With the flowers, trees, and my husband’s allergies in full bloom, I have been thinking more and more about ways to detoxify the air in our home. Typically, I would consider poor air quality to be an outdoors issue. However, according to EPA.gov, most adults spend 90% of their time indoors and the air quality is often worse than that outside. So, it’s worth paying attention to what’s floating around in your home or office. Web MD cites some of the culprits to be “lead (in house dust), formaldehyde, fire-retardants, radon, chemicals from fragrances used in conventional cleaners, cigarette smoke, dust mites, mold, and pet dander”. It makes doing those meditative deep breathing exercises seem not worth it. While open-air living is not an option for the majority of us, there are some ways you can improve the quality and breathe a little easier.
Open the Windows. Having some windows open can keep the pollutants from being trapped inside. In the south, there are only a handful of days out of the year where I find it comfortable to do this. However, I’m making more and more of an effort to let some fresh air in at least for a couple of hours during the day. I do have to be mindful of high pollen days, as I don’t want to make the hubby’s allergies even more unbearable.
Keep Shoes at the Door. I’m still not on board with asking guests to do this, but since little one is crawling literally all over the house, Tim and I now remove our shoes when we enter. Thinking about everywhere those shoes step is a great motivator to adopt this habit.
Sweep, Vacuum, and Mop. Again, a crawling, everything goes in the mouth baby is a huge factor in keeping my floors clean. I try to sweep every other day. Mopping is my nemesis (next to cleaning bathtubs), but it gets up what the vacuum leaves behind… plus it works those pesky arm muscles.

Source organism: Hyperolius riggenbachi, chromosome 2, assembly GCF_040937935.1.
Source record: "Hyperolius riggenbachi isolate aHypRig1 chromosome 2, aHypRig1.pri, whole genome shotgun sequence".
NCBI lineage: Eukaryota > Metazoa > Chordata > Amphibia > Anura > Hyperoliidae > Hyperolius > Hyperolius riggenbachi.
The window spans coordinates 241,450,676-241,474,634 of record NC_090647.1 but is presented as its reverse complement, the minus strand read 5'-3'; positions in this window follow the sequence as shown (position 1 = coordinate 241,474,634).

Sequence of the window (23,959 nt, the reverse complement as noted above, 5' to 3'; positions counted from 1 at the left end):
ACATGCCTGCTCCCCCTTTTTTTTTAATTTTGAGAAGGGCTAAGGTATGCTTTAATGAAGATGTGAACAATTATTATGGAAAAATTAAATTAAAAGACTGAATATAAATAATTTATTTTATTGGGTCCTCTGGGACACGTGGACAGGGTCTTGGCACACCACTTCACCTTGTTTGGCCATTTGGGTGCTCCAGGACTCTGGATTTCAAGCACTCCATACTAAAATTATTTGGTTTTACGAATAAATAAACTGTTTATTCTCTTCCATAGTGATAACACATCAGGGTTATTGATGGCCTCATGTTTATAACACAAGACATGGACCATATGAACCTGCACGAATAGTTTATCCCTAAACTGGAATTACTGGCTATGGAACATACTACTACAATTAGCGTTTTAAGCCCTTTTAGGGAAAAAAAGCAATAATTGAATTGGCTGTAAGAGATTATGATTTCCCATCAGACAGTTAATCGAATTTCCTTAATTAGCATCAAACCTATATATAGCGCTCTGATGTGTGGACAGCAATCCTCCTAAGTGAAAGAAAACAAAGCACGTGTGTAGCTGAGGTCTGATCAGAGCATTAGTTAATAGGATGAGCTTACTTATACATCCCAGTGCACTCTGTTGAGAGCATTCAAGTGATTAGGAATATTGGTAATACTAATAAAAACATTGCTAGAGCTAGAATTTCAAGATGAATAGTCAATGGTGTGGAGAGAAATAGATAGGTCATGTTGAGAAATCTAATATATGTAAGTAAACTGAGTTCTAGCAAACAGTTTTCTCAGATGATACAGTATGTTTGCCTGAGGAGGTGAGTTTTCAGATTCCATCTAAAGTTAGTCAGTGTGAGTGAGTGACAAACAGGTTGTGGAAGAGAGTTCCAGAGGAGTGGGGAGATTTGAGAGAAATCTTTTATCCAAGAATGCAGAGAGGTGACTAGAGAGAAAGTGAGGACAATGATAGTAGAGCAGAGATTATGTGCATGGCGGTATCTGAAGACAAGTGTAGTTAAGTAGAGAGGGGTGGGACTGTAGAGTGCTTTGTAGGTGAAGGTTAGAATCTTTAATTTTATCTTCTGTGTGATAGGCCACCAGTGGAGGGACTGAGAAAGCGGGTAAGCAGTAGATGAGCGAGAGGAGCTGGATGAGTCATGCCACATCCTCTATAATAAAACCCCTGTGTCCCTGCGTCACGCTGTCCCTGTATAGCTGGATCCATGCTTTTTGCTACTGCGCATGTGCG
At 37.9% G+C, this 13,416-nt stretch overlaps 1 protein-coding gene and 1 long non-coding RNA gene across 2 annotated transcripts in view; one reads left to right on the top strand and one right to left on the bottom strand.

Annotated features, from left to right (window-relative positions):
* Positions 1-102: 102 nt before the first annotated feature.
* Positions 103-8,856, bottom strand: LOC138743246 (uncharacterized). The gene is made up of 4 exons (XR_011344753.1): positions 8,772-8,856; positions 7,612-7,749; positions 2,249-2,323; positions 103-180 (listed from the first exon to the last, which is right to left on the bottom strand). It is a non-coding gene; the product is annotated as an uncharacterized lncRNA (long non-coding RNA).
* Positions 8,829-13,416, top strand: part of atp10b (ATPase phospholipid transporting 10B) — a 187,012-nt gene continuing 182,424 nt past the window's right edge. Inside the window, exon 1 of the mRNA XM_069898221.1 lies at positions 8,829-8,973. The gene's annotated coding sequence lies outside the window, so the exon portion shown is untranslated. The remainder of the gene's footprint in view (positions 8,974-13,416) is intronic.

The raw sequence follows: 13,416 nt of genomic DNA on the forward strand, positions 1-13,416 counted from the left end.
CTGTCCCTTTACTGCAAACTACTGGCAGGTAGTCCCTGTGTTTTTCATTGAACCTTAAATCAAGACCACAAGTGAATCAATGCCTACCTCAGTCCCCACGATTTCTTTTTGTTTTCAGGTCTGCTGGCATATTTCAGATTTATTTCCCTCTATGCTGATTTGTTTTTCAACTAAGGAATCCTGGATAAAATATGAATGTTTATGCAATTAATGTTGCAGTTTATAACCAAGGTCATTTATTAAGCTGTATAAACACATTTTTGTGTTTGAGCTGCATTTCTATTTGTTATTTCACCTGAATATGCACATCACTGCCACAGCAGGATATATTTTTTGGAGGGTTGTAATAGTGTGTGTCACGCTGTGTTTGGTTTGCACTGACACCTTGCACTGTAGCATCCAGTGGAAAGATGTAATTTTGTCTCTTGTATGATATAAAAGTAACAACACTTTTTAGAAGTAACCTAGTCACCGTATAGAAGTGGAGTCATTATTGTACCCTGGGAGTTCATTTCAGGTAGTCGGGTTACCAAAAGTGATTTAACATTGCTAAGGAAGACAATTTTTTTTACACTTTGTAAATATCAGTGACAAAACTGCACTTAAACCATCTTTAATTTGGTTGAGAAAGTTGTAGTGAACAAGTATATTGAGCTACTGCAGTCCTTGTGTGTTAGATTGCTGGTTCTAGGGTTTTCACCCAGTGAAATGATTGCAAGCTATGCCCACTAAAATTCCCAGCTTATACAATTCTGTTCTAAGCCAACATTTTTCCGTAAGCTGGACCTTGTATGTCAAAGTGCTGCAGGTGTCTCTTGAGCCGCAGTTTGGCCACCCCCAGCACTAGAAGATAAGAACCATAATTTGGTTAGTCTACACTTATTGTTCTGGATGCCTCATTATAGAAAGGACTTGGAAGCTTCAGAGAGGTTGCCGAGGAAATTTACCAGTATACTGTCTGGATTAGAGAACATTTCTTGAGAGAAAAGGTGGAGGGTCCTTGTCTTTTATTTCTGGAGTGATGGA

Change Out Your Air Filters. We bought a big pack of our two sizes on Amazon and I set a reminder on my calendar to change them every three months.
Keep Your Home Smoke-Free. No amount of second hand smoke is deemed safe. Ask all smokers to keep their butts outside while satisfying their habit.
Clean the Fan Blades. Being 5’3, I don’t typically notice too much that goes on near the ceiling. However, those fans get nasty and they’re routinely circulating the air that we breathe when we sleep. Here’s a great trick for cleaning the blades without snowing dust onto your bed.
Buy a Plant. There are several house plants that actually clean the air for you. The top one on my list is a Spider Plant. It removes carbon monoxide, formaldehyde, as well as other impurities. Other options are Peace Lilies, Bamboo Palms, Boston Ferns, and English Ivy.
Eliminate Dangerous Cleaning Products. Unfortunately that nice “clean” smell that many of us associate with a tidy space is more often than not an added chemical fragrance. There are tons of natural options out there today. EWG is a great site for investigating your go-to agents. You can also make your own. Here are the recipes that I use.
Diffuse Essential Oils. Having oils diffusing in your home can do a lot more than just make it smell nice. Certain oils and blends such as Purify, On Guard, Juniper Berry, Lemon, Lime, and Melaleuca contain powerful cleansing properties.
There are of course other handy-dandy gizmos that will help you maintain better air quality.
Carbon Monoxide Detector. These are highly recommended especially if you have at least one fuel burning appliance, heater, or fireplace in the home or attached garage.
Dyson Bladeless Fan. Perfect for anyone who needs a tabletop fan, but doesn’t have time to perform surgery to keep the blades clean. I haven’t invested in one of these yet, but I would love to!
Dehumidifier. Web MD recommends using a dehumidifier during the summer months to keep the mold and dust mites at bay. Come August, I’ll wish I had a portable one on me at all times.
Please share if you have any additional tips!
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